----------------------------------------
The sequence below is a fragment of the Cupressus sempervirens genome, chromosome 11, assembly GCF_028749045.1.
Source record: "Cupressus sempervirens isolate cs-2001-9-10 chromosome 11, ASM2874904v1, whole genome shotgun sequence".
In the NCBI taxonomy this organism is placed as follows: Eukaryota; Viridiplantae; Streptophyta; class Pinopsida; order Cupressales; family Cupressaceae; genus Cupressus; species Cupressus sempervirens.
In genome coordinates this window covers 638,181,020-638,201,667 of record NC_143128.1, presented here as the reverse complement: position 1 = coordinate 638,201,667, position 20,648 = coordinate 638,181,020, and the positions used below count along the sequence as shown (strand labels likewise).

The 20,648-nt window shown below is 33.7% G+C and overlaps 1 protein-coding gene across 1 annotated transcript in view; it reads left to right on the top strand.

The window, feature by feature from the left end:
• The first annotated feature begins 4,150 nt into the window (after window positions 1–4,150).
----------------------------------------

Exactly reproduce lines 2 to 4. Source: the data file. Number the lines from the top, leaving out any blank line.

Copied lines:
Source record: "Cupressus sempervirens isolate cs-2001-9-10 chromosome 11, ASM2874904v1, whole genome shotgun sequence".
In the NCBI taxonomy this organism is placed as follows: Eukaryota; Viridiplantae; Streptophyta; class Pinopsida; order Cupressales; family Cupressaceae; genus Cupressus; species Cupressus sempervirens.
In genome coordinates this window covers 638,181,020-638,201,667 of record NC_143128.1, presented here as the reverse complement: position 1 = coordinate 638,201,667, position 20,648 = coordinate 638,181,020, and the positions used below count along the sequence as shown (strand labels likewise).